The artificial meat factory - the science of your synthetic supper
In 2013 the first lab-grown burger was served up, so where are our synthetic steaks now? We look at the cultured meat market and the race to mass-produce in-vitro meat.
Back in 2013, the world watched as food critics tucked into the first ever lab-grown burger. The small pink patty, prised out of a petri dish and fried in front of the media, was proof that it was possible to grow safe and edible meat without slaughtering a single animal. There was just one problem: the patty had taken two years and over $300,000 to produce.
But since then the cost of producing this high-tech meat has plummeted. In January 2016, a company called Memphis Meats produced a ‘cultured meatball’ for around $1,000, and today start-ups and non-profit organisations are working on other lab-grown animal products including pork, chicken, turkey, fish, milk, egg whites, gelatin, and even leather.
Dr Mark Post, the Dutch scientist who created the $300,000 burger, believes it would be possible to make improved versions of the patties for around $10 each if his technology could be scaled up to the level of an industrial food process.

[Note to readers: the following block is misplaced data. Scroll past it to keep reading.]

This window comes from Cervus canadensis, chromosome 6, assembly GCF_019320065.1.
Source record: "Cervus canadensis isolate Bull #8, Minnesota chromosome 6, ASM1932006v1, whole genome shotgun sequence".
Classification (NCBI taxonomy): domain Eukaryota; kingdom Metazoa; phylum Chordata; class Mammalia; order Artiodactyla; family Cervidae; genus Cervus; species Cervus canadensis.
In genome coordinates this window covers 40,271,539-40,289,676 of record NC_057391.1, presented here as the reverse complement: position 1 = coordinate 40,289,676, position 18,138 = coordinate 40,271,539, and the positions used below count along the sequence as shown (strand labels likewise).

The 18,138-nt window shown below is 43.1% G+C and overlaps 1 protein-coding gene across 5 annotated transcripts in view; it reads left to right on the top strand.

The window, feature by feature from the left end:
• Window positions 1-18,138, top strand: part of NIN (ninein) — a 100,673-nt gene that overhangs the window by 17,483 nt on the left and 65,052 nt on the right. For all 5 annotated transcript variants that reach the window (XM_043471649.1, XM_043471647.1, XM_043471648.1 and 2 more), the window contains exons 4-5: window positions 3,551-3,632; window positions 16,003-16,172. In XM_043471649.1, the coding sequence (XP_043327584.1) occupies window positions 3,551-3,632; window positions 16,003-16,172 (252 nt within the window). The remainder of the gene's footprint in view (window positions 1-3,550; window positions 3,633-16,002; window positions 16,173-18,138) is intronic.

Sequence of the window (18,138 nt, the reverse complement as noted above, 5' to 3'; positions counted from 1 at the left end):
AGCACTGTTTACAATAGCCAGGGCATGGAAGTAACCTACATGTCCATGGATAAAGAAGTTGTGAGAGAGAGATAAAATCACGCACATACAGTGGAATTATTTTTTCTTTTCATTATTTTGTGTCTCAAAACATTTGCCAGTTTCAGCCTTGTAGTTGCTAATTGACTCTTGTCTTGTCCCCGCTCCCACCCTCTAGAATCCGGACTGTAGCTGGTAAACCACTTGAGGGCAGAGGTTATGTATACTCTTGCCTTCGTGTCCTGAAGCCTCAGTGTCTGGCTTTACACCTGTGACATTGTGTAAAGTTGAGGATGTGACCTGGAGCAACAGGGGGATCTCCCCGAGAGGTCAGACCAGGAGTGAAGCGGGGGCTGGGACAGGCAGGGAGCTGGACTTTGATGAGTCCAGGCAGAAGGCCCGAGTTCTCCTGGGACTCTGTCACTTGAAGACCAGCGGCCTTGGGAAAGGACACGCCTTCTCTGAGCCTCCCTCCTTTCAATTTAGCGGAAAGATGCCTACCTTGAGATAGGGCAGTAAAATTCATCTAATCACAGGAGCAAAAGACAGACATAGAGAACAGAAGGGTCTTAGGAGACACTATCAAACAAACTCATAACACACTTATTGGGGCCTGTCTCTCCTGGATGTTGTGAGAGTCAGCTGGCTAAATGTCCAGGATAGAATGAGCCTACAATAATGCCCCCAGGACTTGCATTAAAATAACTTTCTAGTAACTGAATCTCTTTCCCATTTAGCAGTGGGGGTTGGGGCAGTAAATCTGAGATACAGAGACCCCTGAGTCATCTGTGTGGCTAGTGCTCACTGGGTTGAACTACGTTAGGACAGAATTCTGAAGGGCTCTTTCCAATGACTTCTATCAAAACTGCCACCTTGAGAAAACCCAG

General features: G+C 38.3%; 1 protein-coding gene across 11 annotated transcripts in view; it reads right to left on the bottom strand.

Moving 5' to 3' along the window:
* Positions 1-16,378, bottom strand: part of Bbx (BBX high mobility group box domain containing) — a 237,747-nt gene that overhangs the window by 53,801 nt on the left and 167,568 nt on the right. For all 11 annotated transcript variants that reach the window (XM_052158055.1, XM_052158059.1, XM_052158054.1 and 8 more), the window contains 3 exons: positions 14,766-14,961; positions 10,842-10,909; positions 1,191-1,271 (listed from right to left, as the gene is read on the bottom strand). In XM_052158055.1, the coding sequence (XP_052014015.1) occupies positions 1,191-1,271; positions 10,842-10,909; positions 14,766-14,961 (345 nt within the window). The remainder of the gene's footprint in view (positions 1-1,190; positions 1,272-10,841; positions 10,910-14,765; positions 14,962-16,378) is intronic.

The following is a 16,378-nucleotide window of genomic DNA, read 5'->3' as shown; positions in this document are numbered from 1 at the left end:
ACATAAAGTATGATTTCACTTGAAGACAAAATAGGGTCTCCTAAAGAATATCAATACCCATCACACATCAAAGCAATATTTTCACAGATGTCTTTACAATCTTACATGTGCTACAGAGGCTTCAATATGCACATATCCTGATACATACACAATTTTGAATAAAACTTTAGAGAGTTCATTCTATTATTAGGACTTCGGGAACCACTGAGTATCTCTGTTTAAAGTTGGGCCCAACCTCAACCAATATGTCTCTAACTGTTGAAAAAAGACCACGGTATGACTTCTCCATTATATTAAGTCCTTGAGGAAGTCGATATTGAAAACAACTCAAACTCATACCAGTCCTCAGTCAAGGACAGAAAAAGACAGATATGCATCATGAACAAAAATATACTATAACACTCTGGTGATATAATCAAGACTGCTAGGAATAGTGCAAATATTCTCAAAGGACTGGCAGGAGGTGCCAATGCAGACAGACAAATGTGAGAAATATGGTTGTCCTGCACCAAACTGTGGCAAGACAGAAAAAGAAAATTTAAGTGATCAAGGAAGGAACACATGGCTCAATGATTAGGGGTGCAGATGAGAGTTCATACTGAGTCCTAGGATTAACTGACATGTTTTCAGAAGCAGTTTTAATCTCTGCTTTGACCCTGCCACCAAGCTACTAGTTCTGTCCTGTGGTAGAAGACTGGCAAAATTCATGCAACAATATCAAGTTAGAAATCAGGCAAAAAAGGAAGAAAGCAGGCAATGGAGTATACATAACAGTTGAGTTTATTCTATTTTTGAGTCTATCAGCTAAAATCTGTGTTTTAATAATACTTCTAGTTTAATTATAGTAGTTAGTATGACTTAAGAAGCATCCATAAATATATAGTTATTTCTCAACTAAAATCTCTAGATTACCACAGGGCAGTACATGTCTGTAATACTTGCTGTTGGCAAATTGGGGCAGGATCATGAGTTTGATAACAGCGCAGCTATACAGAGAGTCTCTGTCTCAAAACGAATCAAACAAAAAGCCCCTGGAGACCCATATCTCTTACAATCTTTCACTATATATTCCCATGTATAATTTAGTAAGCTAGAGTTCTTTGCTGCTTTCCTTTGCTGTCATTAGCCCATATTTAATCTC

So how long will we have to wait until we’re able to buy artificial meat like sausages and steaks in our supermarkets? Will they taste like the real thing, and will anyone actually buy them?
Lab-grown meat comes in many other names; cultured meat, in vitro meat, synthetic meat, and is made by growing muscle cells in a nutrient serum and encouraging them into muscle-like fibres. Simpler animal products, such as artificial milk or hen-free egg whites, can be created by yeast that has been genetically altered to produce the proteins found in milk or eggs, which are then extracted and blended in the right amounts.
In fact, using ‘cellular agriculture’, there’s no reason why scientists couldn’t grow artificial meat with characteristics from a combination of animals, or enhance lab-grown meat with healthier fats, vitamins or vaccines. We could even taste the flesh of rare animals that nobody would dream of slaughtering for food. Panda burger, anyone?
For now, the race is on to make the first affordable cultured meat products. The need to find credible alternatives to traditional meat is urgent. Livestock farming takes up a huge amount of land and water per calorie of food compared to crops, and in terms of greenhouse emissions, is as bad as burning fossil fuels, according to the UN. Rising incomes in developing countries means that more people are eating meat than ever before, reducing the amount of land available for much-needed crops, and contributing to climate change. Of course, being able to grow meat artificially can only have a positive impact on animal welfare, too.
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So when will we be able to buy animal-free meat? Both Memphis Meats and Mosa Meat, an offshoot of Post’s lab, hope to have competitively priced products by 2020. “In terms of commercial sales, I would say in four to five years,” says Post. “It will still be a somewhat expensive burger, around the $10 mark. Another few years of commercial production and the price will start to fall further.”
Manufacturing meat in vitro